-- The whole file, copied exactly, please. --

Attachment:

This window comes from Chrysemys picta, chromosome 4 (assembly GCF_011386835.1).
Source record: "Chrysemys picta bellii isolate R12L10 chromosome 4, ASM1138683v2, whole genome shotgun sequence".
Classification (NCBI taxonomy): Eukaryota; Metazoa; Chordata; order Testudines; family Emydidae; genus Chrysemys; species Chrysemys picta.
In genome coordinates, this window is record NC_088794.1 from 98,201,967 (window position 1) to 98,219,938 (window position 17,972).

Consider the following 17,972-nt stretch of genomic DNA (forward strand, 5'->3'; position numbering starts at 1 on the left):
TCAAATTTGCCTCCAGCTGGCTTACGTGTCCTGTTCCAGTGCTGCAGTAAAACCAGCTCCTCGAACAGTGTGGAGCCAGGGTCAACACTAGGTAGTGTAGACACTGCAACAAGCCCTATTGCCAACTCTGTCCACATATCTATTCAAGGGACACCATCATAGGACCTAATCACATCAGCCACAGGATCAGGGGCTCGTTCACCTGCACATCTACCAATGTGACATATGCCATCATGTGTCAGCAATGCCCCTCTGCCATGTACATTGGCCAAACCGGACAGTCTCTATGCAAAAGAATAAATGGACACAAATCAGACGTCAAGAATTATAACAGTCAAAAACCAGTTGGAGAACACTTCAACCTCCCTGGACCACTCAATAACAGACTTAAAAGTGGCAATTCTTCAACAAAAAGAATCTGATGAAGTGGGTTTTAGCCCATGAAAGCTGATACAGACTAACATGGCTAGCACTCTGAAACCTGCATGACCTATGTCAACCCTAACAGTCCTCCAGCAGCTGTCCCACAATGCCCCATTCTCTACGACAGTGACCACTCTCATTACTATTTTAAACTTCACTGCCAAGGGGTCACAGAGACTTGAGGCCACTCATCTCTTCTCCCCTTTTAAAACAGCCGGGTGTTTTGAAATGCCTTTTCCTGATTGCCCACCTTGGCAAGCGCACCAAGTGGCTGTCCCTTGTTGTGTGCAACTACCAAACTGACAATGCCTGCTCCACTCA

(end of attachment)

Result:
This window comes from Chrysemys picta, chromosome 4 (assembly GCF_011386835.1).
Source record: "Chrysemys picta bellii isolate R12L10 chromosome 4, ASM1138683v2, whole genome shotgun sequence".
Classification (NCBI taxonomy): Eukaryota; Metazoa; Chordata; order Testudines; family Emydidae; genus Chrysemys; species Chrysemys picta.
In genome coordinates, this window is record NC_088794.1 from 98,201,967 (window position 1) to 98,219,938 (window position 17,972).

Consider the following 17,972-nt stretch of genomic DNA (forward strand, 5'->3'; position numbering starts at 1 on the left):
TCAAATTTGCCTCCAGCTGGCTTACGTGTCCTGTTCCAGTGCTGCAGTAAAACCAGCTCCTCGAACAGTGTGGAGCCAGGGTCAACACTAGGTAGTGTAGACACTGCAACAAGCCCTATTGCCAACTCTGTCCACATATCTATTCAAGGGACACCATCATAGGACCTAATCACATCAGCCACAGGATCAGGGGCTCGTTCACCTGCACATCTACCAATGTGACATATGCCATCATGTGTCAGCAATGCCCCTCTGCCATGTACATTGGCCAAACCGGACAGTCTCTATGCAAAAGAATAAATGGACACAAATCAGACGTCAAGAATTATAACAGTCAAAAACCAGTTGGAGAACACTTCAACCTCCCTGGACCACTCAATAACAGACTTAAAAGTGGCAATTCTTCAACAAAAAGAATCTGATGAAGTGGGTTTTAGCCCATGAAAGCTGATACAGACTAACATGGCTAGCACTCTGAAACCTGCATGACCTATGTCAACCCTAACAGTCCTCCAGCAGCTGTCCCACAATGCCCCATTCTCTACGACAGTGACCACTCTCATTACTATTTTAAACTTCACTGCCAAGGGGTCACAGAGACTTGAGGCCACTCATCTCTTCTCCCCTTTTAAAACAGCCGGGTGTTTTGAAATGCCTTTTCCTGATTGCCCACCTTGGCAAGCGCACCAAGTGGCTGTCCCTTGTTGTGTGCAACTACCAAACTGACAATGCCTGCTCCACTCA